The Egyptian government has continued to raise the prices of the fuel of cars and the industrial sectors.
For the second time in a row, the government pricing committee raised the fuel prices.
The new prices included raising the price of 80-octane gasoline (for old and modest cars) to 7 pounds per liter instead of 6.75 pounds, 92-octane gasoline to 8.25 pounds instead of 8 pounds, and 95-octane gasoline to 9,25 pounds instead of 9 pounds in last June’s pricing.
The price of a cubic meter of natural gas for cars increased to 3.75 pounds.
The price of diesel allocated to the brick and cement kiln industries and various sectors and uses was also raised to 4,200 pounds per ton instead of 3,900 pounds.
A government source said that the decline in the global average price of Brent crude to about $72 per barrel required a reduction in the selling price in the local market.
However, the Ministry of Finance finds space in this to direct this savings to the public treasury, instead of the citizens enjoying this decrease.
It also requires adjusting the price for gasoline prices, which has been applied in Egypt since July 2019.
The price equation stipulates that gasoline prices should be adjusted every three months with no more than 10% (up and down) of the selling price in the local market, based on three main factors: the global price of a barrel of oil, the exchange rate of the pound against the dollar, and the amount of change in the cost components.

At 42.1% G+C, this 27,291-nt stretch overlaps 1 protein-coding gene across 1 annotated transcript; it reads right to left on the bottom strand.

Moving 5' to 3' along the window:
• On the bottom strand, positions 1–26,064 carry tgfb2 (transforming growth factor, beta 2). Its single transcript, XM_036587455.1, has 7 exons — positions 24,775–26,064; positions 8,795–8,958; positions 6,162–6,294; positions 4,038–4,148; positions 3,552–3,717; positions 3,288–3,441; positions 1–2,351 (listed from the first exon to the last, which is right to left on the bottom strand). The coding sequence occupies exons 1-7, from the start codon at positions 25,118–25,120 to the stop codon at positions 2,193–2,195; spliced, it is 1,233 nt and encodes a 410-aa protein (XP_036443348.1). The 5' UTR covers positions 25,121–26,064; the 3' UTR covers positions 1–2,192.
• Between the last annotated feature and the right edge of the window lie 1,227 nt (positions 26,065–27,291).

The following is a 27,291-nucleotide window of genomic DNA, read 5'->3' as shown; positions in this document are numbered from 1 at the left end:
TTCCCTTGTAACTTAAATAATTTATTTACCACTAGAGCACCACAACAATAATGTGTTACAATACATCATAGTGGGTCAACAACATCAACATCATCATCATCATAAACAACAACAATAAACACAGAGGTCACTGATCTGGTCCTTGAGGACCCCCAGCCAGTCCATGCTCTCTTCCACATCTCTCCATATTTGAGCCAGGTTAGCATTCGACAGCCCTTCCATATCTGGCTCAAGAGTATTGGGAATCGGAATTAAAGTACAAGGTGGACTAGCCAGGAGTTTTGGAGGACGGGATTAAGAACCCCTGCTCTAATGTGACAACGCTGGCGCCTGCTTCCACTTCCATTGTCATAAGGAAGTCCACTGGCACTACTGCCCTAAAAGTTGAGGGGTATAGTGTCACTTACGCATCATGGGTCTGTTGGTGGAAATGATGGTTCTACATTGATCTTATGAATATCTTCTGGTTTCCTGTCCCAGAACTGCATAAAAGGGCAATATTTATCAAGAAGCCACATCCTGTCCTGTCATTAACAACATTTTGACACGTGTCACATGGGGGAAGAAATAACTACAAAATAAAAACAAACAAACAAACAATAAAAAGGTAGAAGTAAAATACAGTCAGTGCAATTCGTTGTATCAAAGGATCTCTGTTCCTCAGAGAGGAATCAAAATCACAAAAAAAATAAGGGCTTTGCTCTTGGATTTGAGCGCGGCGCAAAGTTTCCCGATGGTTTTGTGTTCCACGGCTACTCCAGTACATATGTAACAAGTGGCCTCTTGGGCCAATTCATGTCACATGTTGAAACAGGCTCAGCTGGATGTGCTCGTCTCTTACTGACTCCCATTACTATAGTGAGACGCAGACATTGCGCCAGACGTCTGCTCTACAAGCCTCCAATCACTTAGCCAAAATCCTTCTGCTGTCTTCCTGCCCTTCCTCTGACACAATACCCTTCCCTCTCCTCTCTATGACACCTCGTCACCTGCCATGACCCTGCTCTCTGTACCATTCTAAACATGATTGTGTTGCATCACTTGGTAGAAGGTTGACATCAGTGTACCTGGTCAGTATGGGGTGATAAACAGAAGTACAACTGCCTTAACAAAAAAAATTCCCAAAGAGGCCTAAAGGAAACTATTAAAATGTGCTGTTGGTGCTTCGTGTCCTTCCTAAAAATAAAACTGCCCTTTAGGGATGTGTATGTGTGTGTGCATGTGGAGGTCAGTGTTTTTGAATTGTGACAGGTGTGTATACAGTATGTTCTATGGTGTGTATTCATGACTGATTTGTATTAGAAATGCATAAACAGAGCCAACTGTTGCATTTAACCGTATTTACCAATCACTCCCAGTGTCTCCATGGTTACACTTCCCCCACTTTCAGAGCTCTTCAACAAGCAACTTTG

The source added that the Ministry of Finance receives a fixed fee of 30 pounds for each liter of gasoline sold, and 25 pounds for each liter of diesel. This allows fixing the selling price locally in the event of a decline in international fuel prices instead of reducing it to citizens.
On the other hand, the price for citizens was raised with every increase in the global price of Brent crude.
Egypt has witnessed seven increases in fuel prices since President Abdel Fattah El-Sisi took power in 2014, with an increase of 740% for gasoline (80 octane), which is called “fuel for the poor” in Egypt, and its price increased from 0.8 pounds to 6.75 pounds per liter, and 330 % for gasoline (92 octane), which increased from 1.85 pounds to 8 pounds per liter.
Petroleum subsidies in Egypt’s budget for the fiscal year 2021-2022 declined from 28.19 billion pounds to 18.41 billion pounds, a reduction of 35%, knowing that it was 145 billion pounds in the 2017-2018 budget, meaning that it fell by more than 87% in four financial years.